Individual Income Tax Insights: State Budget Problems Lead to End of Reciprocity in New Jersey, Pennsylvania

California, New Jersey, New York and Pennsylvania are among the states with the lowest-ranked fiscal condition for fiscal year 2014, according to a 2016 analysis by the Mercatus Center.[1] The report defines “fiscal condition” as a state’s ability “to meet . . . short-term and long-term obligations without incurring excessive debt, engaging in budget gimmicks, or using other evasive tactics.” Ranked fourth lowest, New Jersey’s long-term liabilities are double the amount of the state’s assets, indicating significant future fiscal problems, according to the report. The financial issues these and other states face often have impacts on individual income taxpayers.

Facing an unbalanced budget, Gov. Chris Christie announced Sept. 2 that he would be ending the 39-year-old tax reciprocity agreement between New Jersey and Pennsylvania, according to Leslie A. Pappas in Bloomberg BNA’s Weekly State Tax Report. Pappas notes that the change could potentially increase New Jersey’s annual tax revenues by $180 million by taxing Pennsylvania residents who work in New Jersey based on their income earned in New Jersey. The move is not without its critics, including Pennsylvania State Rep. Steve Santarsiero, who argues that the change could mean higher taxes for New Jersey employers who employ many Pennsylvania residents as well as the potential for those employers to leave the state, according to The Trentonian. For New Jersey residents who work in Pennsylvania, the end of the agreement may increase their tax bill by as much as $1,000 per year if their incomes are less than $110,000 annually, notes For Pennsylvanians with incomes over $65,000 (single filers) or $120,000 (joint filers) who work in New Jersey, the change means a higher tax bill, according to the Philadelphia Business Journal.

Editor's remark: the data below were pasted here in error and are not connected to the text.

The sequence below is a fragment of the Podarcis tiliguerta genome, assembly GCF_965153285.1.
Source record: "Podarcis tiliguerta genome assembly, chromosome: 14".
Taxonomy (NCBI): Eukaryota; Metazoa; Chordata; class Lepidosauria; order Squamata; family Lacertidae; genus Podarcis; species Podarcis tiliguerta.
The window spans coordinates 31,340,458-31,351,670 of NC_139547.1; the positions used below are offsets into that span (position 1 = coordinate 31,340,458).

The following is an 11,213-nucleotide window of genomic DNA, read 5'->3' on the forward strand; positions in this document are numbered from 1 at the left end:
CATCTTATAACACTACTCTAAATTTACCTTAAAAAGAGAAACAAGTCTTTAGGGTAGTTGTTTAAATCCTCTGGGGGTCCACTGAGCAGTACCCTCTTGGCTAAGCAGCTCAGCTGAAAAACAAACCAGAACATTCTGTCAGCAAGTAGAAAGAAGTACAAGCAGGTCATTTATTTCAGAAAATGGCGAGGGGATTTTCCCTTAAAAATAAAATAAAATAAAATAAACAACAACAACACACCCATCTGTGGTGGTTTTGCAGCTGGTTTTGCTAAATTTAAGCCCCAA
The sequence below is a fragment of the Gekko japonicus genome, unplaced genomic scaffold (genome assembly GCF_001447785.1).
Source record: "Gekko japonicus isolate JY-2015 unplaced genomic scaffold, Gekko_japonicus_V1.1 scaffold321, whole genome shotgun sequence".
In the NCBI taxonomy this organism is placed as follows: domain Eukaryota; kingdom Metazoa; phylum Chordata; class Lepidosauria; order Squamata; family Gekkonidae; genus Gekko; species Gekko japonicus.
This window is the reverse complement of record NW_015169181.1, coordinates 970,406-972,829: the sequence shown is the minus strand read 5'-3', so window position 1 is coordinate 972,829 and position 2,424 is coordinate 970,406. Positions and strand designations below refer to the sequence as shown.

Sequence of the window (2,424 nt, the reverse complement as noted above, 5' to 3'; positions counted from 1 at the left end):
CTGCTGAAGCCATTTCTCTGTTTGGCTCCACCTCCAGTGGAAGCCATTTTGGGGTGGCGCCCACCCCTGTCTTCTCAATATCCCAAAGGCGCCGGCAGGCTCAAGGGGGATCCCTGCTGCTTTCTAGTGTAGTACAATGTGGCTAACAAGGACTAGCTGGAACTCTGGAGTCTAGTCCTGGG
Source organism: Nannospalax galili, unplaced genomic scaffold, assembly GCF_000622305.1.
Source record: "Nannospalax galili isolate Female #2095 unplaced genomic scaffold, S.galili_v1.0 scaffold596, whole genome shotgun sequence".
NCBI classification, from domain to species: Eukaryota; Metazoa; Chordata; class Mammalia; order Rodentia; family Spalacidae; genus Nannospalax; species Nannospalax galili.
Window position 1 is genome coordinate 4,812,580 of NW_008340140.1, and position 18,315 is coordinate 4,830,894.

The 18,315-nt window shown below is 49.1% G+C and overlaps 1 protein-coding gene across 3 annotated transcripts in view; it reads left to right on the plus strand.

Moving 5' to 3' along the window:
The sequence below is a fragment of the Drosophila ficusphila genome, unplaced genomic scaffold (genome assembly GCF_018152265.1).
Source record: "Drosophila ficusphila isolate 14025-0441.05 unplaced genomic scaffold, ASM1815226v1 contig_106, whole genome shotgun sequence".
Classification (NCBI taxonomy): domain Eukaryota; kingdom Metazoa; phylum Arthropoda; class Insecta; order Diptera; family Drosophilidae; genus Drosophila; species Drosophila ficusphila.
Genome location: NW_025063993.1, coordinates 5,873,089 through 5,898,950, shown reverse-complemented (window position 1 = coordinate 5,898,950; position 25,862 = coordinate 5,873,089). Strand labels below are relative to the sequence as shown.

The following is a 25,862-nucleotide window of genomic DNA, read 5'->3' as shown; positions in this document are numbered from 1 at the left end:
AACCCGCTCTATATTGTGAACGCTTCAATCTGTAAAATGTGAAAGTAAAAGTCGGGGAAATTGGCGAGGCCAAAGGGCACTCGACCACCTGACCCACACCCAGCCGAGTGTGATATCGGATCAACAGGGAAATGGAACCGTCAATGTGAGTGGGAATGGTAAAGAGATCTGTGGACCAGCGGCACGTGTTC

Other states have also addressed budget problems with changes to the individual income tax. For example, California’s Proposition 30, which temporarily increased the state sales tax rate and added three increased  personal income tax rates for high-income taxpayers, has been described as having an overall “progressive effect on California’s tax system” in an issue brief by the California Budget and Policy Center, a nonpartisan organization engaged in fiscal and policy analysis related to low- and middle-income Californians. Proposition 30 increased the income tax rates applicable to three new income brackets, all of which were above $250,000 (single filers) and $500,000 (joint filers) per year, according to the brief. The increases are scheduled to expire in 2018, but Californian voters could change that this November with Proposition 55, a ballot initiative which would, if passed, extend the increased tax rates through 2030, according to the L.A. Times.

Continue the discussion on Bloomberg BNA’s State Tax Group on LinkedIn: How can states effectively solve fiscal problems while minimizing the burden on individual income taxpayers? 

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[1] The Mercatus Center report was published in June 2016 and used the most recent available data in its analysis.